A: There is something about old women from the deep south that seems elegant. The black suit, pearls and measured way of speaking belied a redneck to the core.

Outside her double-wide, a confederate flag flew 24/7. Whenever it rained, her yard would flood and snakes would come into her house. Sometimes the rain was heavy enough to sink many of the broken cars deep into the backyard. There was something living in the old washing machine back there, too.

On our second visit, her pit bull crashed through a closed window and attacked our sound guy. After that, we moved the whole shooting match to the Airport Hyatt in Tampa, and requested the same room each time thereafter to make the lamp and the crock pot in the background match.

But of course, she was very funny. Impatient, mean, and (I hate to speak ill of the dead, but) not the classiest lady to ever swear on TV, but funny.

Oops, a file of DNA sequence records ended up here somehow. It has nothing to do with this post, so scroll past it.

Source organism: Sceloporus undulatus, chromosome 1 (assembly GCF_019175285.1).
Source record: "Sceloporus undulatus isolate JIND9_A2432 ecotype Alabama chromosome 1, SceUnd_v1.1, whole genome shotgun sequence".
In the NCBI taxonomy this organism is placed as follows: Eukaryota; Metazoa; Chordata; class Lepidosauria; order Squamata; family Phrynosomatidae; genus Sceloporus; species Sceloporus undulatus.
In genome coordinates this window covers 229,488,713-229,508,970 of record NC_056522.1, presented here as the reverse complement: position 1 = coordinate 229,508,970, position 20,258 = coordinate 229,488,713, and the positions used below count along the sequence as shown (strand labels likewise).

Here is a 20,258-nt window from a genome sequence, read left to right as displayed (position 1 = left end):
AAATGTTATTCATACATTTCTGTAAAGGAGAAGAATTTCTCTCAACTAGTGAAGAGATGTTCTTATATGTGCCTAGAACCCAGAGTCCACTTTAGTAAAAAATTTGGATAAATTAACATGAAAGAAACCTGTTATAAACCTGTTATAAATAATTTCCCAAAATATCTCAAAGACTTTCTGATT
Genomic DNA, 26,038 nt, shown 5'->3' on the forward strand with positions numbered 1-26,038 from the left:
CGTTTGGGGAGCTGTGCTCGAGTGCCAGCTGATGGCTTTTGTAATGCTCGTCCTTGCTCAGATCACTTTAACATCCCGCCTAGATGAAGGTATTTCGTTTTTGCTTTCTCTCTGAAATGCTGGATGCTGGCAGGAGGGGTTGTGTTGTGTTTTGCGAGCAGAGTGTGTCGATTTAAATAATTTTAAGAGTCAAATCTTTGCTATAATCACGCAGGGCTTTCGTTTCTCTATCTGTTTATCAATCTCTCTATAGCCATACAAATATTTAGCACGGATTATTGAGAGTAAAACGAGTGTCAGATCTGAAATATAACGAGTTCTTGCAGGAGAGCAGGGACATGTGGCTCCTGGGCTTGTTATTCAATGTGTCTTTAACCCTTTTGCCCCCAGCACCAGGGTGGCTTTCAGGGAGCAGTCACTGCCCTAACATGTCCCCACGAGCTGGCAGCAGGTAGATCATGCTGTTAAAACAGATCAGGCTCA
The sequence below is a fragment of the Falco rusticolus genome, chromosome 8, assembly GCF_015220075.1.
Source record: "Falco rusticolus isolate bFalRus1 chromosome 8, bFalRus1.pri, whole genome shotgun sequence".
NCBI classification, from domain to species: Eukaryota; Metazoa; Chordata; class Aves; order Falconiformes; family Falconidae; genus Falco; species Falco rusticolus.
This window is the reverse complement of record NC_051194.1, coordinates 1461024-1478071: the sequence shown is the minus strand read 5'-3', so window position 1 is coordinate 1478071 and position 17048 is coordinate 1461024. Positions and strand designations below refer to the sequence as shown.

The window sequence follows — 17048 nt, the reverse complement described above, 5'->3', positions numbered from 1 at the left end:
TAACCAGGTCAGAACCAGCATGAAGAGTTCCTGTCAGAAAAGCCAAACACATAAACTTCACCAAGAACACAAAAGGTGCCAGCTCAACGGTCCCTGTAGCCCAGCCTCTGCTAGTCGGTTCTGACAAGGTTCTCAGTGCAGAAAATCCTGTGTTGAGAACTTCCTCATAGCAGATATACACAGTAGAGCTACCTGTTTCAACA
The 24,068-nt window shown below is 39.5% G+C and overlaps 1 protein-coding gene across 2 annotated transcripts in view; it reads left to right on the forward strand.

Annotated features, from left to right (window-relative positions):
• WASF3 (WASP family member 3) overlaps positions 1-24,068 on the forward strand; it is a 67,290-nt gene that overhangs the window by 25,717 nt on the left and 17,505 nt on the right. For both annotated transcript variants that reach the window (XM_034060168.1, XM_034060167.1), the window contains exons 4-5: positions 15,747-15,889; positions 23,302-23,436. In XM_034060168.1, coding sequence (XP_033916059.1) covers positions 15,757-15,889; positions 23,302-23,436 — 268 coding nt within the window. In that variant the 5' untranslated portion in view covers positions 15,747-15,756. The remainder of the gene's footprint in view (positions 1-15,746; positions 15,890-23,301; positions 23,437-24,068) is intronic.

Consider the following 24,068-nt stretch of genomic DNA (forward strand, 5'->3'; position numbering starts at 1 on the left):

Q: Were those questions real?

A: Yes and no. We would give the audience members (waiting outside for the show to start) cards and pencils and told them to ask for advice. Then, we would type them up and send them to Marie, and she would have a chance to look them over. A producer would run down the questions over the phone, and since she was too frail to fly, we would go to see her before we flew down to see her

After she shook us down for a new VCR or air conditioner or something, she would get into a limo and meet us in Tampa for the taping. Her limo driver, also 4 feet tall but nearly 300 pounds of crew-cut ambiguity, would carry her to the car like a baby.

We would start with those questions, then go off-topic to try to get a rise out of her. That’s where most of the good stuff came from. As she looked off-camera on TV, she was looking straight at me, so when she called a participant and idiot or an asshole, it was me she was really going after.

I would edit the clips and pick the best ones, then reverse engineer the questions. The day before show time, I would shoot the questions with new audience members in front of the studio on Alameda.